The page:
Carlstrom has formed a new company, Statevolt, that will build the 54-gigawatt-hours (GWh) facility, serving around 650,000 electric vehicles a year at full capacity.
To launch the new facility, Statevolt has also signed a Letter of Intent (LOI) with Controlled Thermal Resources (CTR). Under the terms of the LOI, CTR will deliver sustainable, locally produced lithium and geothermal power, from the company’s to-be constructed Hell’s Kitchen Lithium and Power development.
Statevolt is still “undertaking due diligence” on the exact location of the facility, which should be “one of the largest” battery factories in North America upon completion, it said.
Statevolt’s planned partnership with CTR brings a new, ‘hyper-local’ sustainable business model for lithium-ion battery development in the U.S. The arrangement is one of the first of its kind in the world and will see the business source its key feedstock, lithium, and its power from local resources, in order to minimize the environmental impact of production and build a more sustainable and secure supply chain. Simultaneously it will help facilitate the development of a micro-industry in the area, delivering up to 2,500 direct jobs for Imperial Valley and the region more widely.
The LOI between Statevolt and CTR is built on the two companies’ shared commitment to support the energy transition in California and the U.S. Global Lithium demand for EVs and storage which is forecast to reach 383 killotones by 2030. Following the Biden Administration’s target to ensure that half of automotive sales are EVs by 2030, the rapid development of batteries and supply chain resilience is crucial to meet consumer demand, in the near-to-medium term.
Lars Carlstrom, founder, of Statevolt, said: “The development of lithium-ion batteries is crucial for the U.S. to meet its goals to transition to Net Zero. Statevolt is proud to begin its journey to develop U.S. expertise and production of lithium-ion batteries, as we look to serve this critical market. Today, we face a significant shortage in the amount of lithium that is required to meet the demand for electric vehicles. We are pioneering a new, hyper-local business model, which prioritises sustainability and resilience in the supply chain to solve this issue. More importantly, we believe this model will offer Statevolt a significant advantage in producing lithium-ion batteries at scale, to meet booming consumer demand and create good-paying, highly skilled jobs. We are pleased to be collaborating with CTR and its industry-leading, and highly-specialized approach to sustainable lithium production and development. Together, through the construction and development of Statevolt, we will support the nation’s energy transition while retaining a keen focus on low-cost, sustainable battery manufacture.”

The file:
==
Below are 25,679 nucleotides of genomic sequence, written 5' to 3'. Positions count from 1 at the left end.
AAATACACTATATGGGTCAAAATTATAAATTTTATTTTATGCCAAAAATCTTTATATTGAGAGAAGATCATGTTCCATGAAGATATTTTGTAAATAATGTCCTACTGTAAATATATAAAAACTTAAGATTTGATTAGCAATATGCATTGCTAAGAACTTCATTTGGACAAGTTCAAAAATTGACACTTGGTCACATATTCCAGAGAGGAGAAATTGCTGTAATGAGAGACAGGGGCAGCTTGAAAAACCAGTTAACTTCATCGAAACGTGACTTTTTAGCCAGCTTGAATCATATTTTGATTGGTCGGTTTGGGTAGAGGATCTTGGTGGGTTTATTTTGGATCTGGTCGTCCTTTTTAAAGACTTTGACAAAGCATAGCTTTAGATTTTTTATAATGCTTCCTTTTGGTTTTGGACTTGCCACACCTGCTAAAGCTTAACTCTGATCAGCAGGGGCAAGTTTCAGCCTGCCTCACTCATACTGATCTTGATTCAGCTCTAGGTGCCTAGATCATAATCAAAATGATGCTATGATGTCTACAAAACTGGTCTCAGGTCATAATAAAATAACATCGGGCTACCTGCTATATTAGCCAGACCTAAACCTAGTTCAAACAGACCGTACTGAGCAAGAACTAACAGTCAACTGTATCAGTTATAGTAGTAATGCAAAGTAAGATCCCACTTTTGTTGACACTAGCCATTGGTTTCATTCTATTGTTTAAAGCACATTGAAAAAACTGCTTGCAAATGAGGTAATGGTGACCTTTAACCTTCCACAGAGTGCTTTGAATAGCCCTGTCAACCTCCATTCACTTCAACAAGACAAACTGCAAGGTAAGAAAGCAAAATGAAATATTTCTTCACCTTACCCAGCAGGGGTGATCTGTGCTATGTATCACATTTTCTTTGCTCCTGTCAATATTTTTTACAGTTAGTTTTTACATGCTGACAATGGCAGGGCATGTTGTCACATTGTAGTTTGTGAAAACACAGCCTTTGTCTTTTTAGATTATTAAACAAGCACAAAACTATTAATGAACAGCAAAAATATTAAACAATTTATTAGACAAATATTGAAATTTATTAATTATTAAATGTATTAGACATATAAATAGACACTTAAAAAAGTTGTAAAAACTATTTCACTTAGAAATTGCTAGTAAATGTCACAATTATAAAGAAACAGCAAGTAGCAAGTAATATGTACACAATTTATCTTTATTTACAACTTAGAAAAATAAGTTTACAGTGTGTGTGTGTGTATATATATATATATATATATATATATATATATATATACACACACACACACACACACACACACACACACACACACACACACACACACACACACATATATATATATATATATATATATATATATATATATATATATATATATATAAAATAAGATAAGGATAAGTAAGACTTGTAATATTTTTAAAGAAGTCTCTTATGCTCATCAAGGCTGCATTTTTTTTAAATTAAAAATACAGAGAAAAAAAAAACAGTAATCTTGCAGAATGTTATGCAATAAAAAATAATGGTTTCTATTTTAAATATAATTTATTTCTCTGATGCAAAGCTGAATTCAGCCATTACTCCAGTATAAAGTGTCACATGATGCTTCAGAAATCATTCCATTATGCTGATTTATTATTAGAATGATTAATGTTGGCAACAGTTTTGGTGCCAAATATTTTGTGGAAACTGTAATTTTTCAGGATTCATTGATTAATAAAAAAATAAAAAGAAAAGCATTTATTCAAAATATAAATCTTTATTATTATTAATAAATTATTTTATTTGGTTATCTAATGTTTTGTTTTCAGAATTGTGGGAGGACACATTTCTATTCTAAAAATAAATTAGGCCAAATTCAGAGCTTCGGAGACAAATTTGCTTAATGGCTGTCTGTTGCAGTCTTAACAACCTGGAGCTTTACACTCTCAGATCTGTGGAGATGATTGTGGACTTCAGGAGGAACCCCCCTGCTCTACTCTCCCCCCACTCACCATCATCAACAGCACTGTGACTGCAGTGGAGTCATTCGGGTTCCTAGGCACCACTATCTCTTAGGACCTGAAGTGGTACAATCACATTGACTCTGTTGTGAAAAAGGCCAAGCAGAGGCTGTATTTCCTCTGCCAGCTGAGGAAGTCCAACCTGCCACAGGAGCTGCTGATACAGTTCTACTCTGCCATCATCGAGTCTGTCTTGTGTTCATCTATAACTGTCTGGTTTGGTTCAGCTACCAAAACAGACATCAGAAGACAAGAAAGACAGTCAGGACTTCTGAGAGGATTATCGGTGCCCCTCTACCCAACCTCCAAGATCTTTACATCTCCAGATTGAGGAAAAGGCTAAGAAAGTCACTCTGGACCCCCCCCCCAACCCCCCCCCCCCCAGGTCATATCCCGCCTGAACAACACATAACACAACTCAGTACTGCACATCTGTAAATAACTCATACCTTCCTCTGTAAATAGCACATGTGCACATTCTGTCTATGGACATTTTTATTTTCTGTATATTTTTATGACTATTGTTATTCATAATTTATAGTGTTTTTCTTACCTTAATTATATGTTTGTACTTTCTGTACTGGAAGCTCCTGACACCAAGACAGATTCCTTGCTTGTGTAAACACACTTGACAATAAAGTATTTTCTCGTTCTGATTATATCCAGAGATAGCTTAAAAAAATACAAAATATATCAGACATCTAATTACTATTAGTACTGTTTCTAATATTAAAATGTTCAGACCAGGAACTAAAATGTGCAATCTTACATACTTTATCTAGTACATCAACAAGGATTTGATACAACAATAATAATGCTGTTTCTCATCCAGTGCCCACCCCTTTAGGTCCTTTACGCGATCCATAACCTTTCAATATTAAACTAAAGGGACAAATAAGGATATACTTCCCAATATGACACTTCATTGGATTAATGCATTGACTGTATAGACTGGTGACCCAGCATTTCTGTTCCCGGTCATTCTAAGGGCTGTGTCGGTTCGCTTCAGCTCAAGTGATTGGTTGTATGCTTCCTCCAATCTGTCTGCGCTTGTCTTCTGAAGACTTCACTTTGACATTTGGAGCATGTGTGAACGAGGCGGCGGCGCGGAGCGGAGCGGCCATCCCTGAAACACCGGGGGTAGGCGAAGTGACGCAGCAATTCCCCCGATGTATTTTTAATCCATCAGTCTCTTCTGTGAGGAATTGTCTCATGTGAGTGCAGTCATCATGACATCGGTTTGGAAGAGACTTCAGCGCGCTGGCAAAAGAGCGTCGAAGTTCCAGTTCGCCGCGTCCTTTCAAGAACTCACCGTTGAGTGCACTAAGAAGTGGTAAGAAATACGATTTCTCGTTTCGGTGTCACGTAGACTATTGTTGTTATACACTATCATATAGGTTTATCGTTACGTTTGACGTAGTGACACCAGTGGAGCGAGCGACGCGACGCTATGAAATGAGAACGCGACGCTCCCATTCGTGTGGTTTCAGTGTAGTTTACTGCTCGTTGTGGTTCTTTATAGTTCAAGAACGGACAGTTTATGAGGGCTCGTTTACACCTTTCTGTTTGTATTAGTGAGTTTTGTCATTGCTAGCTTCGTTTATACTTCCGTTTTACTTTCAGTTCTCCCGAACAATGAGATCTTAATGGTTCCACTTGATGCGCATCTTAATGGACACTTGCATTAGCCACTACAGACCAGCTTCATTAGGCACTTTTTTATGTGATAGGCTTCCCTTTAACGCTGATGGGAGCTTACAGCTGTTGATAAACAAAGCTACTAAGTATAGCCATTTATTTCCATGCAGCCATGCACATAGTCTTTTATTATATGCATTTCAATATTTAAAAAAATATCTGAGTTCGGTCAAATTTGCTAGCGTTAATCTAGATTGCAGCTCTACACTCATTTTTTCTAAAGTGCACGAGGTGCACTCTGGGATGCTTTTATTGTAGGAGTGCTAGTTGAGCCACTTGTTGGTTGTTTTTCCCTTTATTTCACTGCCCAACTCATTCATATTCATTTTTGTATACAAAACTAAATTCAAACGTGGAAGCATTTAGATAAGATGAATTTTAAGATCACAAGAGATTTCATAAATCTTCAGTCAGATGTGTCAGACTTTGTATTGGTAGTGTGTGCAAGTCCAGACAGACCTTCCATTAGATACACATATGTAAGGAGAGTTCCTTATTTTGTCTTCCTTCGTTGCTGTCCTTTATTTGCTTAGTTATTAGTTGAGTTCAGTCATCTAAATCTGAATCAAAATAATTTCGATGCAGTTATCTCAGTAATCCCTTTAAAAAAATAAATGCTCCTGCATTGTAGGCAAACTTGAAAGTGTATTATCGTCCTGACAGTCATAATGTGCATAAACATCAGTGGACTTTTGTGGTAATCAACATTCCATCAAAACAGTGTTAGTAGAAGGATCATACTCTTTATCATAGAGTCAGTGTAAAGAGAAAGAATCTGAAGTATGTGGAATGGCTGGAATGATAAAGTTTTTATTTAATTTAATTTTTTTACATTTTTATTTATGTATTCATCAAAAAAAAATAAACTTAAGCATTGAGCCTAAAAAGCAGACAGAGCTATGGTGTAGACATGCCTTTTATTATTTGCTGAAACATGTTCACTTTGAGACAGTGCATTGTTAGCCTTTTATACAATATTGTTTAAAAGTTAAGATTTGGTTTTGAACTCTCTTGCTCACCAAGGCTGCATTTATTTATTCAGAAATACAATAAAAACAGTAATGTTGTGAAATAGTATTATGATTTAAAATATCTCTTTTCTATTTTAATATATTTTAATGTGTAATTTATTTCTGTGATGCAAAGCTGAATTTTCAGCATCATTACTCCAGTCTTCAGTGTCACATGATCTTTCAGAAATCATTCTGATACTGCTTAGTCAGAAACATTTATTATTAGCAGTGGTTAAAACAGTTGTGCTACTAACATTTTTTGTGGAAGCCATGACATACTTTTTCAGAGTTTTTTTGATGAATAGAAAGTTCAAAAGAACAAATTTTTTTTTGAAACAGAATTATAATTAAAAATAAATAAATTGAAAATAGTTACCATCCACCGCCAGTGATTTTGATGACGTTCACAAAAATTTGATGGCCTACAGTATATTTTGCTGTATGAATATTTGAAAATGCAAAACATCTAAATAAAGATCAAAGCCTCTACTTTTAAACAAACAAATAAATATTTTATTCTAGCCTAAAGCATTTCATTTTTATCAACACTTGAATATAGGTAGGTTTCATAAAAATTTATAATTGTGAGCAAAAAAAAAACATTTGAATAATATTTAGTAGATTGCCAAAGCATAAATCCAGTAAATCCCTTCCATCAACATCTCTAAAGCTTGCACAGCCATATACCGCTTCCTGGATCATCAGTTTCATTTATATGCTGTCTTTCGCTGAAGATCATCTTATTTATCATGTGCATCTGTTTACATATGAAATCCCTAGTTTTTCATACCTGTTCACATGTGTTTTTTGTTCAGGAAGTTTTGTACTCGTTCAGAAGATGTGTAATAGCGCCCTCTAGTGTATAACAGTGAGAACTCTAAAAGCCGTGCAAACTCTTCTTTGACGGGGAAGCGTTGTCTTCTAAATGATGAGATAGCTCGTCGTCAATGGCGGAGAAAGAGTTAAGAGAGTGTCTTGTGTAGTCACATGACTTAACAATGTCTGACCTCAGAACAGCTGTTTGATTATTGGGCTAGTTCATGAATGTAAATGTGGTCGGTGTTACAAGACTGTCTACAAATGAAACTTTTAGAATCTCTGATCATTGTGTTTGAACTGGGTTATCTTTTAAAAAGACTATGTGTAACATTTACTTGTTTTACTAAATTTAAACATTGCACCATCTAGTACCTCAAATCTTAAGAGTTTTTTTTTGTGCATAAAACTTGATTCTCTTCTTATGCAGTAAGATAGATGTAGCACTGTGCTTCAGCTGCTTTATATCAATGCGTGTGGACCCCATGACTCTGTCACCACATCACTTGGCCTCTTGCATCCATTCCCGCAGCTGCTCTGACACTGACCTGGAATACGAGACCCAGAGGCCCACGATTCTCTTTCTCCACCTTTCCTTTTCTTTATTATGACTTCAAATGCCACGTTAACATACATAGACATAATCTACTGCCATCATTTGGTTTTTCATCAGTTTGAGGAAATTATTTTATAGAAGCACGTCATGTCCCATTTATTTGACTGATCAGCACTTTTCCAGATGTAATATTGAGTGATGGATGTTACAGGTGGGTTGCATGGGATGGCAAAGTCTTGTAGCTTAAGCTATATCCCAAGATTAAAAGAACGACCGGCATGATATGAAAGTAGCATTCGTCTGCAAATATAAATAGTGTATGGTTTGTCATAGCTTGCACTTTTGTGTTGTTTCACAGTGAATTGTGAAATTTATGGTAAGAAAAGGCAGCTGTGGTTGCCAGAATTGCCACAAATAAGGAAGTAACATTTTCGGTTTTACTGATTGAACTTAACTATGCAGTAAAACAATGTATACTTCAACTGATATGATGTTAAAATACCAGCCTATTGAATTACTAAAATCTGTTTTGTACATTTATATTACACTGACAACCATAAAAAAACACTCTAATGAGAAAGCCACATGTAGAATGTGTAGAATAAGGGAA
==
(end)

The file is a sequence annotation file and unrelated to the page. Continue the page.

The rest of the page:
Rod Colwell, CEO of Controlled Thermal Resources, said: “CTR is absolutely delighted to further our relationship with Statevolt. We applaud Lars and his team for taking a proactive approach to ensure the company’s future lithium supply, while also consciously seeking out the cleanest lithium and power available for Statevolt’s first U.S. Gigafactory. The extraordinary growth in electric vehicle adoption and the emerging demand for energy storage systems to provide clean power, highlights the urgent need to develop a strong and secure battery supply chain in the United States. CTR continues to develop its significant resource in response to this unprecendented demand, and we look forward to collaborating with Statevolt as we accelerate these efforts.”